"In his drama, A Streetcar Named Desire, what idea does playwright Tennessee Williams develop regarding the significance of an individual's attempt to live unconstrained by convention or circumstance?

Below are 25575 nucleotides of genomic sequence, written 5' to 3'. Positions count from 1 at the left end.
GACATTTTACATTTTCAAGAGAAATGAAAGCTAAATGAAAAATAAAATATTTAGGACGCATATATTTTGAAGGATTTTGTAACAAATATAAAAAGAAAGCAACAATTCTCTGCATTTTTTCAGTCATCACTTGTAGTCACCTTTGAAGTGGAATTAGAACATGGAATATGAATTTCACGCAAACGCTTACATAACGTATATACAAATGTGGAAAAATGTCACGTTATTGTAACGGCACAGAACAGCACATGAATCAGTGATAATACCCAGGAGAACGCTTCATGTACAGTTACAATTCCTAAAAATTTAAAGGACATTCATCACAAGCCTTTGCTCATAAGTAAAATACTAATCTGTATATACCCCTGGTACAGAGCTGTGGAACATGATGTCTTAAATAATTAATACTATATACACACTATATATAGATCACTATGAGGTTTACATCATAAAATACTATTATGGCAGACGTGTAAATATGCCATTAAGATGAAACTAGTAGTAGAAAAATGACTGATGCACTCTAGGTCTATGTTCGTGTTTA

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I think that the constraints are very much conflicted with the unconventional. The unconventional may even described as fantasy and illusion. Blanche dwells in illusion; fantasy is her primary means of self-defense ans escape, both against outside threats and against her own demons. But her deceits carry no trace of malice, but rather they come from her weakness and inability to confront the truth head-on. She is a quixotic figure, seeing the world not as it is but as it ought to be. Fantasy has a liberating magic that protects her from the tragedies she has had to endure. Throughout the play, Blanche's dependence on illusion is contrasted with Stanley's steadfast realism, and in the end it is Stanley and his worldview that win. To survive, Stella must also resort to a kind of illusion, forcing herself to believe that Blanche's accusations against Stanley are false so that she can continue living with her husband.